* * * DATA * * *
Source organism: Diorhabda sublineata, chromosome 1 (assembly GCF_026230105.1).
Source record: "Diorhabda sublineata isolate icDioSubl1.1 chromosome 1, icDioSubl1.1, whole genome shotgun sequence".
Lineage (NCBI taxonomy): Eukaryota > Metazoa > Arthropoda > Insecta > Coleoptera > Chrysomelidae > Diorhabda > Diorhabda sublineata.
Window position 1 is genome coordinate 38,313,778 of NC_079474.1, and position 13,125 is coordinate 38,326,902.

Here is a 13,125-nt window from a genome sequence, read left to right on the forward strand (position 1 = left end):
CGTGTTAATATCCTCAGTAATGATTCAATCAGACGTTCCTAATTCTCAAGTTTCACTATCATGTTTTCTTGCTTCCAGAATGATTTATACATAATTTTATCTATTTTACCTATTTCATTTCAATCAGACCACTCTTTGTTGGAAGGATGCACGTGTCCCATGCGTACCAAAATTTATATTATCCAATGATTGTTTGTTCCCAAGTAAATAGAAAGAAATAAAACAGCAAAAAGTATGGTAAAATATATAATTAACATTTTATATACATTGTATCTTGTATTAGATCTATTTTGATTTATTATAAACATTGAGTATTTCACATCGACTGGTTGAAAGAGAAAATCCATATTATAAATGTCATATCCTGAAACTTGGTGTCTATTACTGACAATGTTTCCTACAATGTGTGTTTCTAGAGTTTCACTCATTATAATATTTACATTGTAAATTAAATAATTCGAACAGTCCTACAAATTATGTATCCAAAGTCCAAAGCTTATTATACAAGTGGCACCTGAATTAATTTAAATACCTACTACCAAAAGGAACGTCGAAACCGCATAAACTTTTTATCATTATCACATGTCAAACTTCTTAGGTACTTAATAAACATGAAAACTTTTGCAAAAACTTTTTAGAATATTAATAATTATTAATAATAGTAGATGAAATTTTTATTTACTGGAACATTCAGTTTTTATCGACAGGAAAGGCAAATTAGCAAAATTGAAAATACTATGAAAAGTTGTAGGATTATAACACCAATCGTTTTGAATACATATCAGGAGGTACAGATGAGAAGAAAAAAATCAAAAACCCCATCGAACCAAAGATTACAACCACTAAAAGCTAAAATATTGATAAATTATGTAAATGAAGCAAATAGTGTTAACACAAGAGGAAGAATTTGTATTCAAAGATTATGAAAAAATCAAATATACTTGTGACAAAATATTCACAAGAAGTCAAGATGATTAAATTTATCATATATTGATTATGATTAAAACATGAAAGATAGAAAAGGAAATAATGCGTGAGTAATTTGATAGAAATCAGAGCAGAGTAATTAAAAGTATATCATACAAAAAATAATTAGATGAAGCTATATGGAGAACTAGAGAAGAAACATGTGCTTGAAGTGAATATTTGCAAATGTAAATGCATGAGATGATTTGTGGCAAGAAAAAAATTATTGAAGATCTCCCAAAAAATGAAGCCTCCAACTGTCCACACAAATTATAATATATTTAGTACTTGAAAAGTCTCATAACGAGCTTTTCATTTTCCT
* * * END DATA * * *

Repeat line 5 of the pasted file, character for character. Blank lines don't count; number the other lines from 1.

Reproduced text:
Here is a 13,125-nt window from a genome sequence, read left to right on the forward strand (position 1 = left end):